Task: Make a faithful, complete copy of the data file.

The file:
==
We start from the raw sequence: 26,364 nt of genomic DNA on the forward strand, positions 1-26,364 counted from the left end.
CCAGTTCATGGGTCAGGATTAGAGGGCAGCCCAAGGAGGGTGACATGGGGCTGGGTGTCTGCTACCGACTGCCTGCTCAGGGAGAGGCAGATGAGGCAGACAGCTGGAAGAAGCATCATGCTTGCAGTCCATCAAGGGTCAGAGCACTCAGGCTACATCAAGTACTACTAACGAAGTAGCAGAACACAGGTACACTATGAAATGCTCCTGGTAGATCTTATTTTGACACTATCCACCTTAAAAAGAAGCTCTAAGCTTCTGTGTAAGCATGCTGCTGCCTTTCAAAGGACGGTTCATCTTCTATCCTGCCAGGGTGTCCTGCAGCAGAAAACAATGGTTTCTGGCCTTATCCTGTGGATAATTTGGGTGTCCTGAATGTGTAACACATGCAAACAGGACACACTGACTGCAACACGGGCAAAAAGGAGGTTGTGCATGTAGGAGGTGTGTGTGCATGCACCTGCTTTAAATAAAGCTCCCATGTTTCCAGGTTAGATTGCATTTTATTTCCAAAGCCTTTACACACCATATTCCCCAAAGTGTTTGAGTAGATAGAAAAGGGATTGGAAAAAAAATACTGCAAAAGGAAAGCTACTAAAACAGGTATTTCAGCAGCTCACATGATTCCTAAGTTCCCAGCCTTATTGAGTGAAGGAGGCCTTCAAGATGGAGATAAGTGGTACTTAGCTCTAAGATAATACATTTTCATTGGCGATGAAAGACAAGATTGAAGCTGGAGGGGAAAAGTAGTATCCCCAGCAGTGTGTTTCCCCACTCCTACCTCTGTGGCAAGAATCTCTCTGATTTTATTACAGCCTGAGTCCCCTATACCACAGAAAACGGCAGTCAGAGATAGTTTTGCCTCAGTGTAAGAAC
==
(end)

We start from the raw sequence: 26,364 nt of genomic DNA on the forward strand, positions 1-26,364 counted from the left end.
CCAGTTCATGGGTCAGGATTAGAGGGCAGCCCAAGGAGGGTGACATGGGGCTGGGTGTCTGCTACCGACTGCCTGCTCAGGGAGAGGCAGATGAGGCAGACAGCTGGAAGAAGCATCATGCTTGCAGTCCATCAAGGGTCAGAGCACTCAGGCTACATCAAGTACTACTAACGAAGTAGCAGAACACAGGTACACTATGAAATGCTCCTGGTAGATCTTATTTTGACACTATCCACCTTAAAAAGAAGCTCTAAGCTTCTGTGTAAGCATGCTGCTGCCTTTCAAAGGACGGTTCATCTTCTATCCTGCCAGGGTGTCCTGCAGCAGAAAACAATGGTTTCTGGCCTTATCCTGTGGATAATTTGGGTGTCCTGAATGTGTAACACATGCAAACAGGACACACTGACTGCAACACGGGCAAAAAGGAGGTTGTGCATGTAGGAGGTGTGTGTGCATGCACCTGCTTTAAATAAAGCTCCCATGTTTCCAGGTTAGATTGCATTTTATTTCCAAAGCCTTTACACACCATATTCCCCAAAGTGTTTGAGTAGATAGAAAAGGGATTGGAAAAAAAATACTGCAAAAGGAAAGCTACTAAAACAGGTATTTCAGCAGCTCACATGATTCCTAAGTTCCCAGCCTTATTGAGTGAAGGAGGCCTTCAAGATGGAGATAAGTGGTACTTAGCTCTAAGATAATACATTTTCATTGGCGATGAAAGACAAGATTGAAGCTGGAGGGGAAAAGTAGTATCCCCAGCAGTGTGTTTCCCCACTCCTACCTCTGTGGCAAGAATCTCTCTGATTTTATTACAGCCTGAGTCCCCTATACCACAGAAAACGGCAGTCAGAGATAGTTTTGCCTCAGTGTAAGAAC